Europe set for net neutrality vote this week
Europe is set to vote on whether telecoms operators can charge content providers to deliver services at faster speeds, which could restrict how much revenue operators can make from over-the-top application providers.
If the proposals are passed, it will go against net neutrality law – the idea that internet service providers should treat traffic equally, regardless of source or content – which is the present EU law across 28 countries.
The laws will also set restrictions on which type of online services internet providers can charge extra for, and the European Parliament will vote on Thursday over the proposals.
Lawmakers in Europe are looking to pass consumer-friendly measures for the industry, as many representatives in the European Union are facing election in May.
Courts in the US rejected federal laws on net neutrality in January, after Verizon Communications challenged the ruling. If the proposals are rejected in Europe, it would represent another blow to European operators, which are facing five consecutive years of revenue decline.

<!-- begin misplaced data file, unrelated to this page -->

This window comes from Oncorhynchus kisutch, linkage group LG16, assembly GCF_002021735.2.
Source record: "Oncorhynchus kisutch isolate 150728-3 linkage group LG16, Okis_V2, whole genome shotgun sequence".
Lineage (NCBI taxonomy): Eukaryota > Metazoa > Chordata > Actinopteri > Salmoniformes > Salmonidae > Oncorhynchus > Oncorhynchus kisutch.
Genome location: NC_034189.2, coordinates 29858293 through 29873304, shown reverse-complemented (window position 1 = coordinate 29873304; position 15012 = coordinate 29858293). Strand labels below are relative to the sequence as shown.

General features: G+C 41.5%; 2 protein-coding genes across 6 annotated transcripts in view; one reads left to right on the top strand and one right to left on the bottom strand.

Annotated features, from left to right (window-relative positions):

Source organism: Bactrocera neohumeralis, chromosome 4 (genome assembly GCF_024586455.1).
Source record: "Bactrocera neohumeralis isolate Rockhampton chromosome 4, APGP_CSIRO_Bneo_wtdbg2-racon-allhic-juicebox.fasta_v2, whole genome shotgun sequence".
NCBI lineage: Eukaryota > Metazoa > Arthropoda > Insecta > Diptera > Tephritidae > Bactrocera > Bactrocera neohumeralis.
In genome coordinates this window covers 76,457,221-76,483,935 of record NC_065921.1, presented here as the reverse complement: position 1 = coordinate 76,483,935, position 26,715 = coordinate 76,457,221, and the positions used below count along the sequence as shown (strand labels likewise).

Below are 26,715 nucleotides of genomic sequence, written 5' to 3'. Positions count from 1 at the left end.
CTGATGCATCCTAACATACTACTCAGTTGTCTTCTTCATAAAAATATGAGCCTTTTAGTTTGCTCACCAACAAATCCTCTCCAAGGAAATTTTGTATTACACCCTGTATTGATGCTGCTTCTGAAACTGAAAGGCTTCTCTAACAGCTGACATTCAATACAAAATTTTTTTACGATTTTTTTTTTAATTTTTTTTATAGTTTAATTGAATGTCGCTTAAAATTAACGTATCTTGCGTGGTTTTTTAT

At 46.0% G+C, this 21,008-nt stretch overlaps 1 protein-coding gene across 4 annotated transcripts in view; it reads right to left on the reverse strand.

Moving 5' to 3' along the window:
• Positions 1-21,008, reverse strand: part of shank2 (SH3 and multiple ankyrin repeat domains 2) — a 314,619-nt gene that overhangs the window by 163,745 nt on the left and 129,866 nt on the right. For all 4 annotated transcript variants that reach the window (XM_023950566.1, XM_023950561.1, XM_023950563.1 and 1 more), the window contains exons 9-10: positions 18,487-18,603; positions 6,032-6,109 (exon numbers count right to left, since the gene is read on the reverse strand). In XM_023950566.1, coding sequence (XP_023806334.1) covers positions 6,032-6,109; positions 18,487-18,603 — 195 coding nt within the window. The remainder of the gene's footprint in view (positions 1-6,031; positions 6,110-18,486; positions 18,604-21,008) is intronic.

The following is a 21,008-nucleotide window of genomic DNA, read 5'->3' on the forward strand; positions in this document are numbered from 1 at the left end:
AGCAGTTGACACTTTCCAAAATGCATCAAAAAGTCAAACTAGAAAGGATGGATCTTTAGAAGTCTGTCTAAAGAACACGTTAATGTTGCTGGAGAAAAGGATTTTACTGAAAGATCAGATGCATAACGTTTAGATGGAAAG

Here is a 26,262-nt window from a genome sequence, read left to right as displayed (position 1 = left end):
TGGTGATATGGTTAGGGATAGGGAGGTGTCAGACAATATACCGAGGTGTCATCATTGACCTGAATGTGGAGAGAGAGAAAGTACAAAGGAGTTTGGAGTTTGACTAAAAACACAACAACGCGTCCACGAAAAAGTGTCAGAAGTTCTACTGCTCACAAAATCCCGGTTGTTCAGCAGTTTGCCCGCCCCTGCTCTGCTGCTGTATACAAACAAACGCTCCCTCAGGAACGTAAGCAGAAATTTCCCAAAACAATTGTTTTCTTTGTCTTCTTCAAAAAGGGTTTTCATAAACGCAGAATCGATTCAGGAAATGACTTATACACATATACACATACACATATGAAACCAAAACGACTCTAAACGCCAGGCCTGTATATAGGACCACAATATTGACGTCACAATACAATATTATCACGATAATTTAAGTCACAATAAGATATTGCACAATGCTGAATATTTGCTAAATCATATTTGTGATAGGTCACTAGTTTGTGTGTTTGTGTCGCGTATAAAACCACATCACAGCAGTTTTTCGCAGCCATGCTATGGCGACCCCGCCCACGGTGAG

Operators are fighting for a share of the profits from bandwidth-hungry services after the deal between Netflix and US broadband operator Comcast, to offer free connections to content companies, threw the net neutrality debate wide open.
Telecoms companies are arguing that they should be able to charge content companies for different services and speeds as a way to ensure continued investment in their network and service upgrades.
Watch out for Capacity’s cover story on net neutrality in the April/May issue.